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Books So Far in 2006


Vernor Vinge Rainbows End.
This is the novel length follow up to the Hugo-winning "Fast Times At Fairmont High", which expands on the short Vinge had published in IEEE Spectrum a couple of years ago. I suspect that this is set to be among the best SF novels of 2006. Vinge uses his home city of San Diego as the background for a meditation on continuing education, life-long learning, and identity. A fascinating book that touches on recurring themes in many of Vinge's work. If you know about my research projects of old (which have remained continuing interests), then you'll not be surprised that I loved a book that expanded on so many of them. There's a lot in it about ubiquitous networks, reputation management, context, digital collaboration, co-presence, affinity hierarchies, and the meaning of identity in a highly networked world - one major character's identity is being spoofed three ways. And it's all wrapped up a cracking SF story.

Charles Stross The Family Trade and The Hidden Family.
Charlie takes on the alternate worlds/alternate history pack with a story that throws a business journalist into a world of feuding families, mercantile economics, and intellectual property trade. Two books that are best thought of as one in two parts. Miriam is a sparky heroine, with a unique take on the opportunities and perils of suddenly finding herself part of a family of world-walking merchant adventurers. An interesting spin on an old theme. The rest of the series will be worth watching.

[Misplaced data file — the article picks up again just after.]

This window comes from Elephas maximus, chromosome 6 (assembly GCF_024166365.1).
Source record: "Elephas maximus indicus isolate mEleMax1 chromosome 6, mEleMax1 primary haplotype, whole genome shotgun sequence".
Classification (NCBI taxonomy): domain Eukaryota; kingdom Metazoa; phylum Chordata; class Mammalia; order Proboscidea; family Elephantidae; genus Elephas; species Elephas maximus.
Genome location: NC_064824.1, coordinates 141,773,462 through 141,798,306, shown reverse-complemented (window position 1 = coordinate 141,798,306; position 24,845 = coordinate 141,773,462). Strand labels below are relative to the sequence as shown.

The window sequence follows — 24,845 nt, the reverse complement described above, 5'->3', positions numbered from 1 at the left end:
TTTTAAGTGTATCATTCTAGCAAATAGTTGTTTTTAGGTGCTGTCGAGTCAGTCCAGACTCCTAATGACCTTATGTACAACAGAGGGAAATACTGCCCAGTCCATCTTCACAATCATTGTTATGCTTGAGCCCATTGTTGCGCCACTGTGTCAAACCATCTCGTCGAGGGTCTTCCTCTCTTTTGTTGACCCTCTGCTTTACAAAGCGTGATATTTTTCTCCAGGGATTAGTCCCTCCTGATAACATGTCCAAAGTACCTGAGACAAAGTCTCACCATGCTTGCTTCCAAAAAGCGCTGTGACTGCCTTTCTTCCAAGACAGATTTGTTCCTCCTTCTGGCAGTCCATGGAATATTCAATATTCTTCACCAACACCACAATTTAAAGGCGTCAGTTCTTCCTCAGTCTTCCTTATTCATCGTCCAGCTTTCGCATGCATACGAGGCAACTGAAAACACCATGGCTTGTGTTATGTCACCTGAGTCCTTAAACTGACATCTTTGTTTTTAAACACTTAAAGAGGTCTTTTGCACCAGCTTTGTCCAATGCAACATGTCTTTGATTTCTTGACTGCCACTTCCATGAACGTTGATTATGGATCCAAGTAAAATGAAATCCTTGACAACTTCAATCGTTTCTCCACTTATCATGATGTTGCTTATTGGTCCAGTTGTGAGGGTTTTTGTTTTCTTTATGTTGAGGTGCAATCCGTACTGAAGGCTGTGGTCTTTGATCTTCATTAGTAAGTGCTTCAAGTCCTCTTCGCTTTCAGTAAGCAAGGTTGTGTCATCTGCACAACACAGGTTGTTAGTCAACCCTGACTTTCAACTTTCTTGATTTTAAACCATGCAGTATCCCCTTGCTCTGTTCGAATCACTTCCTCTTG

Jennifer Cruisie Charlie All Night.
An early Cruisie book, this is one of her Riverside books (but set in another town). A radio producer finds herself with an annoying new presenter to train, while her ex-lover tries to make it on his own. The story takes in small town corruption, blackmail and a touch of medical marijuana. A fun, quick read, like all of Cruisie's books.

C. J. Cherryh Cloud's Rider.
Neal Stephenson The System Of The World.


Jan. 8th, 2006 11:37 pm (UTC)
I've read Fast Times at Fairmont High twice, and seem to be entirely missing much good about it at all - the ideas didn't seem to be terribly novel overall, and the bits and pieces about the way that media conglomerates were working seemed to be horribly dystopian, but written about in a utopian way.

Oh, and the idea that kids that young had access to and understanding of information in a way that older people didn't, making them useful to people with more education and experience seemed remarkably silly too.

Was I missing something?